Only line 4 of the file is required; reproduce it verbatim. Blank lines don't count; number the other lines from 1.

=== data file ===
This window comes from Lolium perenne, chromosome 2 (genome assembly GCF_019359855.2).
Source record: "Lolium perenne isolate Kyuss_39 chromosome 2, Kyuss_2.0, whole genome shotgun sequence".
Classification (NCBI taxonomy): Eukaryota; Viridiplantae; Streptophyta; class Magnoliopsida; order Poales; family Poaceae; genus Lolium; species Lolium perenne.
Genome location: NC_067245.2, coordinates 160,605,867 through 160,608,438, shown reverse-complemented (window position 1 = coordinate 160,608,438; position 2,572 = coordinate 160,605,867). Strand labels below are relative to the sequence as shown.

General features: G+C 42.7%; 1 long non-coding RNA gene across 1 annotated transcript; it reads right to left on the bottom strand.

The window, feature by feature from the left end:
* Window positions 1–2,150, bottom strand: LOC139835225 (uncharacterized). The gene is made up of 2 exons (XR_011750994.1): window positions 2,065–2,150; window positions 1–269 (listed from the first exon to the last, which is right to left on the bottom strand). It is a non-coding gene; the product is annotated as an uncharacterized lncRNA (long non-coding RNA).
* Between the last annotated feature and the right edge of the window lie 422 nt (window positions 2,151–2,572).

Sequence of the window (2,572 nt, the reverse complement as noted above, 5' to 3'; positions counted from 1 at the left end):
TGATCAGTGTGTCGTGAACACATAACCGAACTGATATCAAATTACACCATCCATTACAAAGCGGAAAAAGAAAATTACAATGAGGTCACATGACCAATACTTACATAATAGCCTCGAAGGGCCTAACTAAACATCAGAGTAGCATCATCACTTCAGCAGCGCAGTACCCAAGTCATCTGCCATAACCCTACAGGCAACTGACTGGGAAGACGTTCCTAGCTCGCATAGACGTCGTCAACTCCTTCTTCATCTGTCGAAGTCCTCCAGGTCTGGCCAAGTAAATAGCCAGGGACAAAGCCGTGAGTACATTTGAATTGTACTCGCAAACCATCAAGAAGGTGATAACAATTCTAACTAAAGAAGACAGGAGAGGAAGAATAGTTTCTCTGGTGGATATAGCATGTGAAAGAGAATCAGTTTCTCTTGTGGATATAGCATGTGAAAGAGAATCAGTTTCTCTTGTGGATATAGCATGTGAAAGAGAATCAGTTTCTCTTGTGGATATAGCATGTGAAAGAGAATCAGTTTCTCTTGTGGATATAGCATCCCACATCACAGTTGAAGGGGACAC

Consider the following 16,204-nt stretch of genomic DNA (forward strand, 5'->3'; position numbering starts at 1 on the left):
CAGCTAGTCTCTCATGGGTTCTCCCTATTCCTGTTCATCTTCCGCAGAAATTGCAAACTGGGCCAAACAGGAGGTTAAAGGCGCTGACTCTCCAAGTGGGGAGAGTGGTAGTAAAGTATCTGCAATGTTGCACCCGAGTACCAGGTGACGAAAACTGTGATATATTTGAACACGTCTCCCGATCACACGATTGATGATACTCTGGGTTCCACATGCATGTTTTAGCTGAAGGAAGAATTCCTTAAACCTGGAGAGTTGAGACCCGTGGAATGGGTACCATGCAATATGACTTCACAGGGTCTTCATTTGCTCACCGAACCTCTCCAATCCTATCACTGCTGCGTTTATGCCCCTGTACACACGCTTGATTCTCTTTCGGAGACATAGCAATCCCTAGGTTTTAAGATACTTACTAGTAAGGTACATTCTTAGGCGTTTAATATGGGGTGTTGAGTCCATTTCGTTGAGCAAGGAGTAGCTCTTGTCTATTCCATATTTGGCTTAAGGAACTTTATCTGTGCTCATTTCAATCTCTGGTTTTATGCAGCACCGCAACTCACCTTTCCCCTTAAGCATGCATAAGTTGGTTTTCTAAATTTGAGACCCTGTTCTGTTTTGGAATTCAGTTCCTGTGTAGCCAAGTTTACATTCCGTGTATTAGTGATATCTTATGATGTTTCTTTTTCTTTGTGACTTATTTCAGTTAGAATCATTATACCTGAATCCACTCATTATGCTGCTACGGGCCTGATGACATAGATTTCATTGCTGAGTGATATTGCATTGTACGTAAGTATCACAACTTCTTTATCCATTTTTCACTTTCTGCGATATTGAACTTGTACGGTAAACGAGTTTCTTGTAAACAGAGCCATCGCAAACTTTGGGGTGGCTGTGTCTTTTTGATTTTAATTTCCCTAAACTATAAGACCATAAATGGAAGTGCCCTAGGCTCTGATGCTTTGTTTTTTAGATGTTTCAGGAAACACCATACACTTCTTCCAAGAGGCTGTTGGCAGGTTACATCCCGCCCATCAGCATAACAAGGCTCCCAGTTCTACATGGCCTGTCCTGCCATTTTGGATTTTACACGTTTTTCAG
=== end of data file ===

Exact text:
Genome location: NC_067245.2, coordinates 160,605,867 through 160,608,438, shown reverse-complemented (window position 1 = coordinate 160,608,438; position 2,572 = coordinate 160,605,867). Strand labels below are relative to the sequence as shown.